Alden Nels Johnson and Kathleen (Katy) Norma Dodson Johnson have lived their entire lives in the Rio Grande Valley. They have experienced, firsthand, the evolution of the cotton industry from the days of horse and wagon trailers to GPS operated tractors, from picking cotton by hand to round bale cotton pickers, from defoliating crops with army worms to Round Up ready seed. The cotton industry has been a part of Alden’s life since birth and has been instrumental in shaping his character, strengthening his faith, and providing a legacy for generations to follow.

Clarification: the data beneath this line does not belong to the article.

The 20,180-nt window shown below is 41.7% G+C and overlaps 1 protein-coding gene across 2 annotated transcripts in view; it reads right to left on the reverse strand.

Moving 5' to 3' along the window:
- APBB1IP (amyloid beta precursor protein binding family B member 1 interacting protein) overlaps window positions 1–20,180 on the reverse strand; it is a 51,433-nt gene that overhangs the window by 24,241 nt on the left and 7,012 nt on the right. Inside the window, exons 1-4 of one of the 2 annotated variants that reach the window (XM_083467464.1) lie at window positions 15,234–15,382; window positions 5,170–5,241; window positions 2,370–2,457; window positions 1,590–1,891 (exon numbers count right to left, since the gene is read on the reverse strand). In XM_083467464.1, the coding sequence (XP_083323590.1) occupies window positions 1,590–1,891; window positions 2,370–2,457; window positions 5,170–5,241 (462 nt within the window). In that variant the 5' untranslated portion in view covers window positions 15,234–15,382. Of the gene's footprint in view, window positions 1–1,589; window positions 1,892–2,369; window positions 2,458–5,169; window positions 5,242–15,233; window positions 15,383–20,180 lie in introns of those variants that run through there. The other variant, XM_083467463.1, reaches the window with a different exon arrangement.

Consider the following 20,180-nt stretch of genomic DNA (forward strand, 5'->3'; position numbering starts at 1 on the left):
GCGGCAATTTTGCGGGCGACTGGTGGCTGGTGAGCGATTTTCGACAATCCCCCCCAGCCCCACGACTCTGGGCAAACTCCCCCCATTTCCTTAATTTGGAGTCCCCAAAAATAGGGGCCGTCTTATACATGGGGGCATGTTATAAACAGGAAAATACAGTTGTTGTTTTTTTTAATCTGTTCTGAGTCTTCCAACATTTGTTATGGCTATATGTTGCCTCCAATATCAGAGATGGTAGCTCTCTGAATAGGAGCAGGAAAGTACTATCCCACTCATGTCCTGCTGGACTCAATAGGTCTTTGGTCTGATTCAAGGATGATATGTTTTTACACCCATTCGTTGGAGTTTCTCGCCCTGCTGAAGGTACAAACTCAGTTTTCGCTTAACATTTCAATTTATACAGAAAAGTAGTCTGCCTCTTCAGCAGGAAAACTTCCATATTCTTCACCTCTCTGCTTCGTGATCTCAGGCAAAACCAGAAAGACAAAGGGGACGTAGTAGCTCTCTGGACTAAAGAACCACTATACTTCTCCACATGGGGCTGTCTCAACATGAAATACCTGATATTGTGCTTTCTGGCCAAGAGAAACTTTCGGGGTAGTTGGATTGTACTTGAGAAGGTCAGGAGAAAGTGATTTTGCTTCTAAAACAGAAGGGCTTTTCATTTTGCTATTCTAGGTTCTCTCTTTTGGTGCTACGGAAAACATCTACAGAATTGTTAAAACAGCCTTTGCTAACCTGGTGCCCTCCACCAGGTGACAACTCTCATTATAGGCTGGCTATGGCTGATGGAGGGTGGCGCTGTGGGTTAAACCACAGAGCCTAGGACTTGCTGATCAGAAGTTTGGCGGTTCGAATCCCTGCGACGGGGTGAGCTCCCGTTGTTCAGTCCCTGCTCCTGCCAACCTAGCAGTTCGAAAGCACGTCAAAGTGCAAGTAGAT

Alden was born in 1927 and was raised on the family farm at Zapata Ranch, west of Sebastian. Alden’s father, Arthur Levine Johnson moved to the Valley in 1913 from his farm in Minnesota. After serving in WWI, Arthur married Esther, purchased land, and began farming cotton, corn, and grain sorghum in South Texas. In those early days of the Rio Grande Valley’s emerging agriculture industry, history played out in the fields of the family farm, with Texas Rangers on horseback clashing with banditos and outlaws along the largely undeveloped brush country and farmland.